About author :
Department of Pharmacy,
Southern University Bangladesh, Chittagong, Bangladesh
Immunology is a very potential branch of biomedical science that deals with the details of about immune system & immunity of the human body. This branch has a great focus on different pathogens that are responsible to cause diseases. Pathogens actually show their detrimental response by suppressing the activity of immune system of individuals. Here the activity or the ability of immune system is the immunity. Body’s defense activity depends on immunity of the immune system to protect or prevent the entry foreign bodies to the human body (immune response). Immunity could be vary in person to person as it is sure that in every people, the cells & organs of immune system could be same.
Keywords: Immunology, Immunity, Immune system, Pathogens, Immuno response.
The immune system is a network of cells, tissues, and organs that work together to defend the body against attacks by “foreign” invaders. These are primarily microbes—tiny organisms such as bacteria, parasites, and fungi that can cause infections. Viruses also cause infections, but are too primitive to be classified as living organisms. The human body provides an ideal environment for many microbes. It is the immune system’s job to keep them out or, failing that, to seek out and destroy them.
Types of Immune System :
1. Innate Immuno system
2. Adaptive (Acquired) Immuno system
Innate Immuno system :
The innate immune system consists of cells and proteins that are always present and ready to mobilize and fight microbes at the site of infection. The main components of the innate immune system are
1) Physical epithelial barriers
2) Phagocytic leukocytes
3) Dendritic cells
4) A special type of lymphocyte called a natural killer (NK) cell, and
5) Circulating plasma proteins.
Adaptive immune system :
The adaptive immune system, on the other hand, is called into action against pathogens that are able to evade or overcome innate immune defenses. Components of the adaptive immune system are normally silent; however, when activated, these components “adapt” to the presence of infectious agents by activating, proliferating, and creating potent mechanisms for neutralizing or eliminating the microbes.
There are two types of adaptive immune responses:
Humoral immunity is mediated by antibodies produced by B lymphocytes.
Cell-mediated immunity is mediated by T lymphocytes.
1. The Humoral System :
The humoral system of immunity is also called the antibody-mediated system because of its use of specific immune-system structures called antibodies. The first stage in the humoral pathway of immunity is the ingestion (phagocytosis) of foreign matter by special blood cells called macrophages. The macrophages digest the infectious agent and then display some of its components on their surfaces. Cells called helper-T cells recognize this presentation, activate their immune response, and multiply rapidly. This is called the activation phase.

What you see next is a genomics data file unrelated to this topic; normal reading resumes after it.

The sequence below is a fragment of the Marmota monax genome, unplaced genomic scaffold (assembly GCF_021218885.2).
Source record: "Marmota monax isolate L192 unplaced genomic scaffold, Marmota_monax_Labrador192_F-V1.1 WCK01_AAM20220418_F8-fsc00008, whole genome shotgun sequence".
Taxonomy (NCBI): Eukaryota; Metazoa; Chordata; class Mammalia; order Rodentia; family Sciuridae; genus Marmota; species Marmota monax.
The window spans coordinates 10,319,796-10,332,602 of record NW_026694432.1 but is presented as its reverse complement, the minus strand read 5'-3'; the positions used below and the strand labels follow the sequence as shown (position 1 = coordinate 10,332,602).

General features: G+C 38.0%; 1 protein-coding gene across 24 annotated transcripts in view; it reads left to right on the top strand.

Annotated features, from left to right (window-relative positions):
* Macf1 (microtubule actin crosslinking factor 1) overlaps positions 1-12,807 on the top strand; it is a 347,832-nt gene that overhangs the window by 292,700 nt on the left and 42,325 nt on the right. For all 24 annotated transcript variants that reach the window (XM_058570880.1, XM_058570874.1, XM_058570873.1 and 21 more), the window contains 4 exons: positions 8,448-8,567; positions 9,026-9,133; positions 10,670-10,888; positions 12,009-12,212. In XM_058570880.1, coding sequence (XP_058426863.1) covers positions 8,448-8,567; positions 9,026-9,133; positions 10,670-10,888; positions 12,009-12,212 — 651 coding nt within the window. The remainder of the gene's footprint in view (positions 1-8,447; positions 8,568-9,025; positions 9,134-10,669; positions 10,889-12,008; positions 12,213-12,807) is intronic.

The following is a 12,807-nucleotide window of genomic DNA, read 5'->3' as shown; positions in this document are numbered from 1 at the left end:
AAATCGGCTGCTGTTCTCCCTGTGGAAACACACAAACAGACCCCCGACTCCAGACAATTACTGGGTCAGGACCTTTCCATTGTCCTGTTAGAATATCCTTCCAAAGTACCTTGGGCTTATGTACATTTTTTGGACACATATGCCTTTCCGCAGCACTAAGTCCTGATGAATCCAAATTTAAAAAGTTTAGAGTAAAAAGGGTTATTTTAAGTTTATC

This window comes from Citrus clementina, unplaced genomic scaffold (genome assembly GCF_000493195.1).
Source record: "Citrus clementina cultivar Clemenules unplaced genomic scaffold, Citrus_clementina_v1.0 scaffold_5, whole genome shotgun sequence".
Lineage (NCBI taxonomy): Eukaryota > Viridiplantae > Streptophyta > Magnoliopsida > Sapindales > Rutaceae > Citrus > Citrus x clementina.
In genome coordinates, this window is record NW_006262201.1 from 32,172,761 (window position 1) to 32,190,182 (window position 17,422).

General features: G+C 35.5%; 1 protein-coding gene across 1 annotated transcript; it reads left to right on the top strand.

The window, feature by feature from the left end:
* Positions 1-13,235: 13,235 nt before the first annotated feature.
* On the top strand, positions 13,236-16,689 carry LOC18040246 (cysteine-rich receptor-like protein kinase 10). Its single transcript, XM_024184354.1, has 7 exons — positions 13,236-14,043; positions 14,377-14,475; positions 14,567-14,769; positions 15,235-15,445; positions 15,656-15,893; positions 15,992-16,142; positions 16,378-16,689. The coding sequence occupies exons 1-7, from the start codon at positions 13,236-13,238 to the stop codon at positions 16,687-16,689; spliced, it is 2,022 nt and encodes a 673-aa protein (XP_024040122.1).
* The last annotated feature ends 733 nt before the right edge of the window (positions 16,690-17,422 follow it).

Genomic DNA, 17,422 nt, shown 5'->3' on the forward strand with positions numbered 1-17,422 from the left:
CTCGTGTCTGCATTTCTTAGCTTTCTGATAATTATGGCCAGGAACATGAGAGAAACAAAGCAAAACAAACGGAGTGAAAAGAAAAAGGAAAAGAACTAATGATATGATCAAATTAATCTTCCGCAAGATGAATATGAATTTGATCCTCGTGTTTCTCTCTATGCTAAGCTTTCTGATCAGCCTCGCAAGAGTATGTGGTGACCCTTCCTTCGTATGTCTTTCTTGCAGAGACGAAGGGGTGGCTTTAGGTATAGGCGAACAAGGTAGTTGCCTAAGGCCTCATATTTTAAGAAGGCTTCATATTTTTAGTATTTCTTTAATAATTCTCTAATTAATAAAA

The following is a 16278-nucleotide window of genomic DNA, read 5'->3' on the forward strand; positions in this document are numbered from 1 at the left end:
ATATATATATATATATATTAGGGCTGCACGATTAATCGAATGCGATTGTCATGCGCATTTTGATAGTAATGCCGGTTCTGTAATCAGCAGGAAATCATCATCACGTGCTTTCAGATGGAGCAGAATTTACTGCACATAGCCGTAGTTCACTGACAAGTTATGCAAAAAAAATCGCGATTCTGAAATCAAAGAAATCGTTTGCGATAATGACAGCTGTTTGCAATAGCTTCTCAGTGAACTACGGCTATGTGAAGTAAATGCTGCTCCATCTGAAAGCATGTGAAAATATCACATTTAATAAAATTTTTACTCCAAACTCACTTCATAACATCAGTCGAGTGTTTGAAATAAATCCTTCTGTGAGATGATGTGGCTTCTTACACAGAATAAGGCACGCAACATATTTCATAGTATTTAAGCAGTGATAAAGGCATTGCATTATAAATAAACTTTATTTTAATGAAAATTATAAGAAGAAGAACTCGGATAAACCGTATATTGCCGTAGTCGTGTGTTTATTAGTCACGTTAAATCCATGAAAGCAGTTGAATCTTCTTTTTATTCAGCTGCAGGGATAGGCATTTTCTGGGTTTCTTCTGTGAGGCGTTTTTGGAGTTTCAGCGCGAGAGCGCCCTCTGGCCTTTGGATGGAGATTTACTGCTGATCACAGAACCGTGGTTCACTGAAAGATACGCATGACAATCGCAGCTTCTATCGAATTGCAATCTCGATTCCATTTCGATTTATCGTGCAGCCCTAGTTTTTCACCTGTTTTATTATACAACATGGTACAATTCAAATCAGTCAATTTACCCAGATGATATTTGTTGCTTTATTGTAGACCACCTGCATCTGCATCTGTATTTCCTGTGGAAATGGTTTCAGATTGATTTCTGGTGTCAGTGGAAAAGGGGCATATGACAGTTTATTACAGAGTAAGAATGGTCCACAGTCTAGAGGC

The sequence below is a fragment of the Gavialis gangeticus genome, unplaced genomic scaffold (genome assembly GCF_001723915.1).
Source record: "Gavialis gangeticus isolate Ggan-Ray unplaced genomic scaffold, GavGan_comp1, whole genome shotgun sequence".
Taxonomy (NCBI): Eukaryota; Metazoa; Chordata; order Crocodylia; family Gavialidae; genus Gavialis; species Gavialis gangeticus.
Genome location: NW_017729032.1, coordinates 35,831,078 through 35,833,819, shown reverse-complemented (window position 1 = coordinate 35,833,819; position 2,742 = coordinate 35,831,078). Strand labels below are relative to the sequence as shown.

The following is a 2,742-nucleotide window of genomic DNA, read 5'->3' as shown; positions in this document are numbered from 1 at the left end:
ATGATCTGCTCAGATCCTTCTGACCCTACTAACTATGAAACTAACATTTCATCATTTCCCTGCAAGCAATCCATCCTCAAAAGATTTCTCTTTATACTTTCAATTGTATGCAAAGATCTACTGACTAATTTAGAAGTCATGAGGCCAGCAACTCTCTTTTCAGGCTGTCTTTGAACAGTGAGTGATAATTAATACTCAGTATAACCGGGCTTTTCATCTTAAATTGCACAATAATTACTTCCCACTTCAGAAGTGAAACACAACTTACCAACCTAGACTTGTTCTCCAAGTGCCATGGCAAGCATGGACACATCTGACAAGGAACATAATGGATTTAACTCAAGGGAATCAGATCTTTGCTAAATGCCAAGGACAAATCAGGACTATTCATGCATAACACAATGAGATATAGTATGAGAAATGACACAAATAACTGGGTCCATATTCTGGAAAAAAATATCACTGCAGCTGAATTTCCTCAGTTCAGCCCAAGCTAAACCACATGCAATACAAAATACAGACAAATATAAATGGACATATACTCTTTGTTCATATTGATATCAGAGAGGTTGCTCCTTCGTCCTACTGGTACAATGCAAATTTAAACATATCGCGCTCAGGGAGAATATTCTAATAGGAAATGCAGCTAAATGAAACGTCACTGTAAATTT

The next phase, called the effector phase, involves a communication between helper-T cells and B-cells. Activated helper-T cells use chemical signals to contact B-cells, which then begin to multiply rapidly as well. B-cell descendants become either plasma cells or B memory cells. The plasma cells begin to manufacture huge quantities of antibodies that will bind to the foreign invader (the antigen) and prime it for destruction. B memory cells retain a “memory” of the specific antigen that can be used to mobilize the immune system faster if the body encounters the antigen later in life. These cells generally persist for years.
2. The Cell-Mediated System :
The cell-mediated immune response involves cytotoxic T-cells, or killer-T cells. Body cells that have been infected by foreign matter often present components of that material on their surfaces. Killer-T cells recognize these displays and respond by ingesting or otherwise destroying the infected cell. Killer-T cells are also important in the body’s defenses against parasites, fungi, protozoans, and other larger cells that might have found their way into the body. The killer-T cells recognize these large invaders by their foreign proteins and then destroy them. Killer-T cells also produce T memory cells which “remember” a specific protein or antigen. The combination of T-cell and B-cell memory assures the body of familiarity with any antigens or foreign agents that have been present in the body within the last few years. A response to an agent against which the body has already formed memory cells is called a secondary response. All other responses are primary responses.
Problems of Immune System / Immunity :
As immune system is the defense system of human body & can control the disease caused by invaders by preventing or killing them, we should take care of our immune system. We can easily do it by boosting its power. Different vitamins (Vitamin C, Vitamin E etc.) Minerals , Dietary Suppliments etc. can be some of the boosters. Most of the seasonal diseases can prevent by boosting our immunity because prevention is more important than cure.